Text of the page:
What's Your Problem?

I've worked in the customer services department of a retailer for over six years. The company has decided to relocate from Berkshire to rural Wales.

by Jeremy Bullmore
Last Updated: 31 Aug 2010

My manager has said he'd like me to relocate and can offer me a promotion, and there will be some help with the cost of moving, but it's a big decision. I'm married with two children under the age of five. I'm not sure what to do because although I really like my job and my wife is up for the move, I've never been to Wales and I don't know what this upheaval might mean for us all. All our family and friends are here. Is the risk worth it?

A: YOU SAY that you've never been to Wales as others might say that they've never been to Papua New Guinea. You can get from Newbury to Swansea in well under three hours - almost all of it on the M4. They speak English in Wales and use the same currency. There are good schools and hospitals. There are restaurants and railways and they show recent film releases without sub-titles.

Please excuse this gentle mockery, but I strongly suspect that you've allowed your ignorance of the place to magnify its strangeness in your mind.

Contemplating any move of this kind is bound to stir up a bit of apprehension; you're exchanging the comfortable known for the slightly scary unknown. But your children are at a convenient age and, best of all, your wife is up for it.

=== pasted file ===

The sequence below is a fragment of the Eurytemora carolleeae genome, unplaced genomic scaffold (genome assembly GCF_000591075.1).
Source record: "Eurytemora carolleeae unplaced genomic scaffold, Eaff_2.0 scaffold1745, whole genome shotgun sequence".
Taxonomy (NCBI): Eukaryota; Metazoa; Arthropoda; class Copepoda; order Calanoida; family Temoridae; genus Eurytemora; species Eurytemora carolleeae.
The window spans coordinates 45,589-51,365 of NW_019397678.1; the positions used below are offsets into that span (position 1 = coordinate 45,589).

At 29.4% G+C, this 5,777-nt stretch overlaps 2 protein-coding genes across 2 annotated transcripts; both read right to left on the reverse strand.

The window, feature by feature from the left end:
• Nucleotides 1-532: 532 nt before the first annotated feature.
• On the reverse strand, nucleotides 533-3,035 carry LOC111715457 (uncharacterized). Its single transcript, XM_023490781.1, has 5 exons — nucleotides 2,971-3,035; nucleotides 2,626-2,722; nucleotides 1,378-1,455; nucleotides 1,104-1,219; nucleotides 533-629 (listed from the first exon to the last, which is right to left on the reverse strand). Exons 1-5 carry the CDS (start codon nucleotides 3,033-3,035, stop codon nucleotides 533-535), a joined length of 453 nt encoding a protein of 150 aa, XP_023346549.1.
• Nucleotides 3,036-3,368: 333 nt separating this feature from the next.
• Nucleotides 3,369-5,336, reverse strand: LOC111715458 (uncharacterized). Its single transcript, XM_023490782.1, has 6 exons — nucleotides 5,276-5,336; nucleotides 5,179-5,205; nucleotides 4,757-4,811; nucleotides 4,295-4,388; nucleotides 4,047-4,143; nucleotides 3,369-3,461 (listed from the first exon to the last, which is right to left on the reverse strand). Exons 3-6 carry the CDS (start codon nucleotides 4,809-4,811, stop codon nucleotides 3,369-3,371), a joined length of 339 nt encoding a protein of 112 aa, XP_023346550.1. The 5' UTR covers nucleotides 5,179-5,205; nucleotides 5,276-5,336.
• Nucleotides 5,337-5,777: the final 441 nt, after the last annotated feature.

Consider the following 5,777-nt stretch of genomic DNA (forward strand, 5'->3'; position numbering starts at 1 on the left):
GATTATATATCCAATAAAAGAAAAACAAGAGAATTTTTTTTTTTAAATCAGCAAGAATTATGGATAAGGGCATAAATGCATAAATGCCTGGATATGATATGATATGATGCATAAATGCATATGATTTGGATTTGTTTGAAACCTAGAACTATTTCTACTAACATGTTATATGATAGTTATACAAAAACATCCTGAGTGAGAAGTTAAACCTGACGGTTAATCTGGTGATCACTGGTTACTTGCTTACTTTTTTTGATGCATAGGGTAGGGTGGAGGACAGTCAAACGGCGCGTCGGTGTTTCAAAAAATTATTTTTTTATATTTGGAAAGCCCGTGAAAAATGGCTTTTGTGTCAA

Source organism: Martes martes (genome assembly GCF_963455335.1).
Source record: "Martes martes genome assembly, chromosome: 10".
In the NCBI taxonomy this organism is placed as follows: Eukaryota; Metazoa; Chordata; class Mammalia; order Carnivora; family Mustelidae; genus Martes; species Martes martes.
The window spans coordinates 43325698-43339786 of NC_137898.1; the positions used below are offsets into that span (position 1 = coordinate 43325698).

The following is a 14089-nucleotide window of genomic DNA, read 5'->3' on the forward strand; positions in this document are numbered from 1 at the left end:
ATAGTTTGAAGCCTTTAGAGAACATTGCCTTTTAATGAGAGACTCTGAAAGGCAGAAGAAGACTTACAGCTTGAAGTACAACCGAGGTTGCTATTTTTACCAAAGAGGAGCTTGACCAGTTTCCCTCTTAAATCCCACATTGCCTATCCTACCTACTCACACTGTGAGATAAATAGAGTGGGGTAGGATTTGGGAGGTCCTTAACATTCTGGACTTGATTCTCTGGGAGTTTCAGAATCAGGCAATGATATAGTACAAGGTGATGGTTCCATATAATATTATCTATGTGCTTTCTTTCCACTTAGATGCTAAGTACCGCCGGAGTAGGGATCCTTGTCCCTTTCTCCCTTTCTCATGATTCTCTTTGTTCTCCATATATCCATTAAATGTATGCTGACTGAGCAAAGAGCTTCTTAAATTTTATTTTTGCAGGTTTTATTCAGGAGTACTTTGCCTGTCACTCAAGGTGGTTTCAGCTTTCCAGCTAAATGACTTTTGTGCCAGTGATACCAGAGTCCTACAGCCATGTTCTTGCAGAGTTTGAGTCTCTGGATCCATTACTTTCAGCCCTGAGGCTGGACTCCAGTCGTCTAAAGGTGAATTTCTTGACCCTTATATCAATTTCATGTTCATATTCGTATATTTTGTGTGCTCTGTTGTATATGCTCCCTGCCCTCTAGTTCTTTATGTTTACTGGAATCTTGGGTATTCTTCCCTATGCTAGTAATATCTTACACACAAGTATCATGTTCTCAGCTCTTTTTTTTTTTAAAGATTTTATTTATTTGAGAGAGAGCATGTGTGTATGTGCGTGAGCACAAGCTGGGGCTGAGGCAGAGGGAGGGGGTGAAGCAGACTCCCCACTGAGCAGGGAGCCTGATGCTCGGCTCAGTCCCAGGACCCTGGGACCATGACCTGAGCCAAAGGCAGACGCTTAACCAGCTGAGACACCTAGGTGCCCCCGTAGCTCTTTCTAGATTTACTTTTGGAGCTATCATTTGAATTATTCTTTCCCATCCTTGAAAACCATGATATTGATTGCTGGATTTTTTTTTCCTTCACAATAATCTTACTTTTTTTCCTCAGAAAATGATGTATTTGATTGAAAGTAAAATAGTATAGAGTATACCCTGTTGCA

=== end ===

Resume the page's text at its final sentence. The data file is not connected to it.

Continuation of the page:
What I'd suggest is that you and your wife park the kids with friends or grandparents and hit the M4. Drive to that bit of rural Wales where your company plans to relocate and book yourselves in somewhere for a few days.

You may not be thrilled with absolutely everything you find, but at least you'll be replacing your wilder imaginings with a little first-hand observation.

You like your job and the company. There's the prospect of promotion. And they'll even help you with your moving costs. You ask if the risk is worth it. My guess is this: the greater risk is your living to regret letting an interesting opportunity pass you by.

Jeremy Bullmore is a former creative director and chairman of J Walter Thompson London. His book Another Bad Day at the Office is published by Penguin at £6.99. Address your problem to Jeremy Bullmore at: editorial@mtmagazine.co.uk. Regrettably, no correspondence can be entered into.

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